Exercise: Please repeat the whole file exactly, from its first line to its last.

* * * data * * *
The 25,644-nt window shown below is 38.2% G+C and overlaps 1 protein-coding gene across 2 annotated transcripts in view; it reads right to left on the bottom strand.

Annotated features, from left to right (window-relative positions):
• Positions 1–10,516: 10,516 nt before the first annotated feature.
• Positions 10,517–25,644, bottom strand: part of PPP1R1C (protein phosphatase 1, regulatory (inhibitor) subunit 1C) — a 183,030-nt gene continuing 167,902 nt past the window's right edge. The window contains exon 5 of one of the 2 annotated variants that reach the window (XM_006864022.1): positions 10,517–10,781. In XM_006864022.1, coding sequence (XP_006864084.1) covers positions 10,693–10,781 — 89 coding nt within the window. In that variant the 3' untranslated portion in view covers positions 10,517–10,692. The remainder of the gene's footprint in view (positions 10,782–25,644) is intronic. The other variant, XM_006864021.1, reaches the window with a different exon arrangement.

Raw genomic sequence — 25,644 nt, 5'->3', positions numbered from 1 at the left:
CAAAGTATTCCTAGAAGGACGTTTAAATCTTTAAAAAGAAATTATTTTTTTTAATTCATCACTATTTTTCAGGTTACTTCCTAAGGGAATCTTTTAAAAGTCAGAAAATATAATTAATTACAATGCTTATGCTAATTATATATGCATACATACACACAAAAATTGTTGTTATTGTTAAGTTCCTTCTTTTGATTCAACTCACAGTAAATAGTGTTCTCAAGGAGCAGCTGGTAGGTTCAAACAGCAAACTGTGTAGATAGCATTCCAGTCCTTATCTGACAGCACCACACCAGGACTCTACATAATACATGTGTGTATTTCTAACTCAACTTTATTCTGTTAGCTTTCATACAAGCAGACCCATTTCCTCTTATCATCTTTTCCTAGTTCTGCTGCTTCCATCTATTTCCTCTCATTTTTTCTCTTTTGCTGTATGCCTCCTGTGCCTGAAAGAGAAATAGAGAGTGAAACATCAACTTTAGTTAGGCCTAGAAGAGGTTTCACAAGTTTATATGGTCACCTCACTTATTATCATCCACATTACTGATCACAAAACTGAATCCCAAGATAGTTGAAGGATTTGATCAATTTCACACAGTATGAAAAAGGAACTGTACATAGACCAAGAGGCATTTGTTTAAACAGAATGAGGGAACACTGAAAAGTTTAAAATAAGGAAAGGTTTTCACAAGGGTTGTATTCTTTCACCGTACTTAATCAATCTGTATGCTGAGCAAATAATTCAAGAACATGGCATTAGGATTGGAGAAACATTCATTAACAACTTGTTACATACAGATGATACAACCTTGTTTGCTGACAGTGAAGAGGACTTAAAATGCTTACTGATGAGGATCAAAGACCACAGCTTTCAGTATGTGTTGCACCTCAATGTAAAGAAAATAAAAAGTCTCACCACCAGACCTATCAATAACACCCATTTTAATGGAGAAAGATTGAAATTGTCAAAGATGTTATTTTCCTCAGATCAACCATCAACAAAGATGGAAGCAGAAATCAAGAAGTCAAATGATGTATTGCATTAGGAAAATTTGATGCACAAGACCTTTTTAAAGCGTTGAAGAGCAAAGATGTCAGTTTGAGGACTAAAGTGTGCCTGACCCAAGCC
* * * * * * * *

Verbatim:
The 25,644-nt window shown below is 38.2% G+C and overlaps 1 protein-coding gene across 2 annotated transcripts in view; it reads right to left on the bottom strand.

Annotated features, from left to right (window-relative positions):
• Positions 1–10,516: 10,516 nt before the first annotated feature.
• Positions 10,517–25,644, bottom strand: part of PPP1R1C (protein phosphatase 1, regulatory (inhibitor) subunit 1C) — a 183,030-nt gene continuing 167,902 nt past the window's right edge. The window contains exon 5 of one of the 2 annotated variants that reach the window (XM_006864022.1): positions 10,517–10,781. In XM_006864022.1, coding sequence (XP_006864084.1) covers positions 10,693–10,781 — 89 coding nt within the window. In that variant the 3' untranslated portion in view covers positions 10,517–10,692. The remainder of the gene's footprint in view (positions 10,782–25,644) is intronic. The other variant, XM_006864021.1, reaches the window with a different exon arrangement.

Raw genomic sequence — 25,644 nt, 5'->3', positions numbered from 1 at the left:
CAAAGTATTCCTAGAAGGACGTTTAAATCTTTAAAAAGAAATTATTTTTTTTAATTCATCACTATTTTTCAGGTTACTTCCTAAGGGAATCTTTTAAAAGTCAGAAAATATAATTAATTACAATGCTTATGCTAATTATATATGCATACATACACACAAAAATTGTTGTTATTGTTAAGTTCCTTCTTTTGATTCAACTCACAGTAAATAGTGTTCTCAAGGAGCAGCTGGTAGGTTCAAACAGCAAACTGTGTAGATAGCATTCCAGTCCTTATCTGACAGCACCACACCAGGACTCTACATAATACATGTGTGTATTTCTAACTCAACTTTATTCTGTTAGCTTTCATACAAGCAGACCCATTTCCTCTTATCATCTTTTCCTAGTTCTGCTGCTTCCATCTATTTCCTCTCATTTTTTCTCTTTTGCTGTATGCCTCCTGTGCCTGAAAGAGAAATAGAGAGTGAAACATCAACTTTAGTTAGGCCTAGAAGAGGTTTCACAAGTTTATATGGTCACCTCACTTATTATCATCCACATTACTGATCACAAAACTGAATCCCAAGATAGTTGAAGGATTTGATCAATTTCACACAGTATGAAAAAGGAACTGTACATAGACCAAGAGGCATTTGTTTAAACAGAATGAGGGAACACTGAAAAGTTTAAAATAAGGAAAGGTTTTCACAAGGGTTGTATTCTTTCACCGTACTTAATCAATCTGTATGCTGAGCAAATAATTCAAGAACATGGCATTAGGATTGGAGAAACATTCATTAACAACTTGTTACATACAGATGATACAACCTTGTTTGCTGACAGTGAAGAGGACTTAAAATGCTTACTGATGAGGATCAAAGACCACAGCTTTCAGTATGTGTTGCACCTCAATGTAAAGAAAATAAAAAGTCTCACCACCAGACCTATCAATAACACCCATTTTAATGGAGAAAGATTGAAATTGTCAAAGATGTTATTTTCCTCAGATCAACCATCAACAAAGATGGAAGCAGAAATCAAGAAGTCAAATGATGTATTGCATTAGGAAAATTTGATGCACAAGACCTTTTTAAAGCGTTGAAGAGCAAAGATGTCAGTTTGAGGACTAAAGTGTGCCTGACCCAAGCC